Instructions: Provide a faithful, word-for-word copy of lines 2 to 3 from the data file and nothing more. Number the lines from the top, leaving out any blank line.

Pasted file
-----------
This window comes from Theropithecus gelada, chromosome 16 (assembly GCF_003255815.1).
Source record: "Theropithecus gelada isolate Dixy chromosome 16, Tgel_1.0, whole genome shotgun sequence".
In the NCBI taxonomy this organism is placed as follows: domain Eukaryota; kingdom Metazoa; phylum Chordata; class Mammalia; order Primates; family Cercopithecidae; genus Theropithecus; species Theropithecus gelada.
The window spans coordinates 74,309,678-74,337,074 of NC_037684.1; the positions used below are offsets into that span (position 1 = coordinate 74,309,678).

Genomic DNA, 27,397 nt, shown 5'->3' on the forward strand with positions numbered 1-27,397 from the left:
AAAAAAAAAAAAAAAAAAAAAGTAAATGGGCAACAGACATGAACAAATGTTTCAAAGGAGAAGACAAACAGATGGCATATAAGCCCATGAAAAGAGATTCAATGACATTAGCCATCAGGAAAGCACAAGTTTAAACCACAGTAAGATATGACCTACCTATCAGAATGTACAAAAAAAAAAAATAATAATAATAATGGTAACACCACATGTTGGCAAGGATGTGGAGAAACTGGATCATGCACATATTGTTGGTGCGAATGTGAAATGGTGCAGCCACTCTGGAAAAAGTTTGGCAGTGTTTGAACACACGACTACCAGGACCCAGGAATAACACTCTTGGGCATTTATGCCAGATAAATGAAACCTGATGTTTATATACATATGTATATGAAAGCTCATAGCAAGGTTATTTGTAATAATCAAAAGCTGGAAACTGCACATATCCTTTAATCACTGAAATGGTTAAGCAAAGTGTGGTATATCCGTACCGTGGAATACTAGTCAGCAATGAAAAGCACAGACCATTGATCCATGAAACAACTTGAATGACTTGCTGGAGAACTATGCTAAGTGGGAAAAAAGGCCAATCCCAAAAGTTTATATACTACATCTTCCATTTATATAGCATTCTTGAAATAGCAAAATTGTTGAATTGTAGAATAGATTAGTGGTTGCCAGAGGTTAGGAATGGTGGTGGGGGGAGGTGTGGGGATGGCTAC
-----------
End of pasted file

Source record: "Theropithecus gelada isolate Dixy chromosome 16, Tgel_1.0, whole genome shotgun sequence".
In the NCBI taxonomy this organism is placed as follows: domain Eukaryota; kingdom Metazoa; phylum Chordata; class Mammalia; order Primates; family Cercopithecidae; genus Theropithecus; species Theropithecus gelada.